our common object. One of the policies of my party is the protection of our national constitution. On the question of the Emperor System, we have the same opinion as Mr. KITA. We think that we must promote the spread of democracy under the Emperor System whose center is the Emperor. Therefore, we differ from the Liberal Party on the problem of the Emperor System which can be said to be its fundamental idea. The present common front, then, is very broad in a sense, and sometimes includes other elements besides the worker themselves. I think it is very good, but we cannot help finding communism in the policies of the Communist Party which is principally advocating a united democratic front. The Communist Party said that farm lands must be given to farmers. I suspect that this means the denial of the private property system which is an idea of communism. No good will come of our joining a democratic front if we harbor such suspicions. As has been mentioned above, we must develop a common fight for a democratic front, whole-heartedly co-operating with one another. By so doing, confidence, friendly feeling, and enthusiasm will easily b aroused. We cannot join simply for the purpose of forming a democratic front, irrespective of vary party's different policy. Thus, we harbor a great suspicion of the problem, of the Emperor System and the principles of communism. So, at present, we cannot join in a democratic front at once."
YAMAKAWA (an advocate of a popular front): "I have noticed a misconception in Mr. NODA's talk. You said that the principal advocates of a popular front were the Communist Party, but I am now advocating it on the different basis from Messrs. NOZAKA and KITA. Moreover, you said that the advocates of a popular front are directly concerned with the overthrow of the Emperor System. But this is a great misconception. In short, the principle of this movement depends upon the organizations which are to join in this movement. The items on which the organizations participating in on which the movement can agree should become the principles of the movement. If the Communist Party is the only organization which has joined in the movement, it will not b^ denied that the over-throw of the Emperor System becomes the principle of the movement. It seems to be a common thought that, considering our fundamental ideas, we cannot join in a democratic front. I know that we are sore to differ with one another in our fundamental ideas. But, it is difficult for me to understand the reason why you cannot join in a common front only because of the difference in your fundamental ideas. It is not fair to the people that you, ignoring our starving people, do not went to join in a democratic front because you are not in accord with one another on the problem of the Emperor System, even if the protection of our national constitution is important, or even if we differ with one another on the problem of the protection of our national constitution."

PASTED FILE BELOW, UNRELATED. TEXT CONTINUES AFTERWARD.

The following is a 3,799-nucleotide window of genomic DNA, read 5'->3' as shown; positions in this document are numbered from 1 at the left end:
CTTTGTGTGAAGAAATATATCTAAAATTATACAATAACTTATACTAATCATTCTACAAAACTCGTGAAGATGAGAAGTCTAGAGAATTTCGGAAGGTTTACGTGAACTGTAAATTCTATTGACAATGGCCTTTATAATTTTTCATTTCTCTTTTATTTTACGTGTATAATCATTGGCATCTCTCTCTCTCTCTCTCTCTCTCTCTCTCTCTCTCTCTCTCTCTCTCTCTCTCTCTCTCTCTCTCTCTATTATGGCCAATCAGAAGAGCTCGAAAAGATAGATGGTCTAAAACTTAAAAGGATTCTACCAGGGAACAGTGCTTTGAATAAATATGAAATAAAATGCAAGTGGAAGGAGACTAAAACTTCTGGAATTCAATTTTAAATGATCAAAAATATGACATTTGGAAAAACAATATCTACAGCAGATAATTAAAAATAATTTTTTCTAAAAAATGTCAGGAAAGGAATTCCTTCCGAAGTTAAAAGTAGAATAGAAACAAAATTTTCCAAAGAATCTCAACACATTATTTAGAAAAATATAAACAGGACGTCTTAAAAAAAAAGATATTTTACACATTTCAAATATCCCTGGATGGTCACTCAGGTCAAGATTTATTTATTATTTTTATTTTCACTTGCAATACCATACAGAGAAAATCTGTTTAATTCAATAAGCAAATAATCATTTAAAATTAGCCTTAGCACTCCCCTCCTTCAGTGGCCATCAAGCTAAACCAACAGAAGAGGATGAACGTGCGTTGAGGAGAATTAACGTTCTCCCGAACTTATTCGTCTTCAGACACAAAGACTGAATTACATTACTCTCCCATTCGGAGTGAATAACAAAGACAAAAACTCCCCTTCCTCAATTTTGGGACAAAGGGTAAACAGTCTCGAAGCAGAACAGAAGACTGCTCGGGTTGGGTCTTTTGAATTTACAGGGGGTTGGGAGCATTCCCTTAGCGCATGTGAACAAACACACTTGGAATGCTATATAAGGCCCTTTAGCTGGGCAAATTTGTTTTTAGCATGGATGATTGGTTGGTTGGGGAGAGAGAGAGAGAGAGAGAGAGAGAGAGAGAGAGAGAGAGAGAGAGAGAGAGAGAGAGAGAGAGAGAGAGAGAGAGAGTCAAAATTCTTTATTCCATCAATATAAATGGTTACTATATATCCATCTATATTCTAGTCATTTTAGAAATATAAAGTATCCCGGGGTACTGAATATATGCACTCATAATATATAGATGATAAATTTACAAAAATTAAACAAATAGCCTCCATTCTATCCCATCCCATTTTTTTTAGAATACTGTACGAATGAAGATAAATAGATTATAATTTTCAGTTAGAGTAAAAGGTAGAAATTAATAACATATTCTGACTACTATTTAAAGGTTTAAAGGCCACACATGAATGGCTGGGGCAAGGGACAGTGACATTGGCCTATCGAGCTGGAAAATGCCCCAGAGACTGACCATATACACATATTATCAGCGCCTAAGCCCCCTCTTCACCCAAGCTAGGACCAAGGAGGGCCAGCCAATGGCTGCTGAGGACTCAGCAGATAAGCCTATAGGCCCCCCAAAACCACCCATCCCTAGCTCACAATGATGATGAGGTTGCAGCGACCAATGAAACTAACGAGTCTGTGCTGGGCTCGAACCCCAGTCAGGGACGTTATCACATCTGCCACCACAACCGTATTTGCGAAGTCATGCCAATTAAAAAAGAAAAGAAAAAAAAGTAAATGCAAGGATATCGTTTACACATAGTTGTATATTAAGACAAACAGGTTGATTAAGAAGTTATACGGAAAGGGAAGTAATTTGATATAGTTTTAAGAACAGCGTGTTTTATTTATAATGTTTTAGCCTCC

ITEM 2 Communists Want Immediate Adoption of United Front - Yomuri Hochi - 1 Feb 46. Translator: H. KATO
Regarding the agitation for a democratic front and the resent food problems, the Social Democratic Party, at the Central Executive Committee held on 29 January, reaffirmed its decision made on 18 January of its attitude toward the communists. The party, which has taken a cautions attitude, decided to create a social committee to break the deadlock over a united front.
However, observing the process in details, the policy advanced by the social democrats is (l) a compromise to gloss over the situation for the time being against the trend for the formation of a democratic front, or (that, in case of a complete refusal of the proposed common front, there might be the danger of internal opposition and thereby the less of public sympathy, or (3) a crafty maneuver to bury a common front in obscurity by delaying its unification. It has been shown that as far as this problem is concerned, the social democrats have not advanced a step.